He had been interested in politics for quite some time now and won his first elective office as a Republican congressman from Michigan in 1948. He held the congressional district seat from 1949 to 1973 and largely dealt with issues on foreign policy, the military, spending, the space program, and the Warren Commission over the course of his 25-year-long career.

In 1973, Vice President Spiro Agnew came under scrutiny for criminal charges of tax evasion and money laundering filed against him. Disgraced, he resigned from his position on October 10, 1973.

President Richard Nixon then nominated Gerald Ford as the new vice president under the provisions of the Constitution's 25th Amendment. Ford had a reputation for being an honest man and his clean image played a major role in his nomination. Ford was officially sworn in as the 40th Vice President of the United States on December 6, 1973.

In mid-1974, evidence of President Nixon’s involvement in the infamous Watergate scandal began to crop up and the President tendered his resignation on August 8, 1974. The very next day, on August 9, 1974, Ford was sworn in as the 38th president of the United States.

Ford came to power at a tumultuous time in American politics. Shortly after assuming office, he announced a conditional amnesty program for those who had evaded the draft or deserted during the Vietnam War. In a controversial move, he granted a presidential pardon to former President Richard Nixon for his role in the Watergate scandal.

The economy of the United States was at a very low point at that time. The inflation rate and unemployment were both on the rise, and the economy was going through a recession. He created the Economic Policy Board by Executive Order on September 30, 1974, in an attempt to control inflation.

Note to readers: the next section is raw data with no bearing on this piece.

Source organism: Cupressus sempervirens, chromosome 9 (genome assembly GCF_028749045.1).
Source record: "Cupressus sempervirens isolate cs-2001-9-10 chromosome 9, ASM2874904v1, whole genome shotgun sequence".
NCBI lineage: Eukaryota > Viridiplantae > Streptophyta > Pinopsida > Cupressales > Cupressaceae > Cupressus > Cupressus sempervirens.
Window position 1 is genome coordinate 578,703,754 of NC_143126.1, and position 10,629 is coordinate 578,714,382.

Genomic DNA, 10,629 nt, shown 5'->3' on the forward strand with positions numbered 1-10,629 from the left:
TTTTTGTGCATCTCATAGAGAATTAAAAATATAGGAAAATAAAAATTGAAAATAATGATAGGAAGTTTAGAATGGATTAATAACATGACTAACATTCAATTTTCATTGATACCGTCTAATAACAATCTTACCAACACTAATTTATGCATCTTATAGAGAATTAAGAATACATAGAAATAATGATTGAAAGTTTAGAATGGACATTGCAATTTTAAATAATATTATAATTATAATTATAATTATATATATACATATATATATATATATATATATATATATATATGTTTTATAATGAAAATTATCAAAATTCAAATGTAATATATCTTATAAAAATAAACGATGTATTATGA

He urged the general public to reduce their spending and consumption as it was necessary to control public spending in order to rein in inflation. Ford called this program "Whip Inflation Now" (WIN), and asked the public to wear “WIN” buttons and take pledges to show their support for the program.

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As the 1976 presidential election approached, Ford was not too keen on running for office. Nonetheless, he decided to run. He faced the Democrat Jimmy Carter, former governor of Georgia, and lost to him.

Gerald Ford stepped down as the president on January 20, 1977, after an 895-day presidency which remains the shortest term of all presidents who did not die in office. He remained relatively active in politics for a long period thereafter.

Major Works

As President, Gerald Ford created the Economic Policy Board in order to deal with the precarious economic situation. He called on the American public to reduce their spending to rein in inflation.

Awards & Achievements

As a World War II veteran, Gerald Ford was the recipient of numerous prestigious awards including the Asiatic-Pacific Campaign Medal, the American Campaign Medal, and the World War II Victory Medal.

He was awarded the Lone Sailor Award by the U.S. Navy Memorial Foundation for his naval service and his subsequent government service in 1992.

In 2001, he was awarded the John F. Kennedy Profile in Courage Award by the John F. Kennedy Library Foundation for his pardon of Nixon.

Personal Life & Legacy

In 1948, Gerald Ford married Elizabeth Ann "Betty", a former dancer and fashion model. She had previously been married to and divorced from an abusive man. Gerald and Betty had a happy marriage that lasted 58 years until Gerald's death. They had four children.

Ford survived two assassination attempts while he was the President. The attackers in both cases were arrested and taken into custody before they could harm him.

Gerald Ford lived a long life and died on December 26, 2006, after having lived for 93 years and 165 days, making him the longest-lived U.S. President. He suffered from arteriosclerotic cerebrovascular disease and diffuse arteriosclerosis during his last days.

See the events in life of Gerald Ford in Chronological Order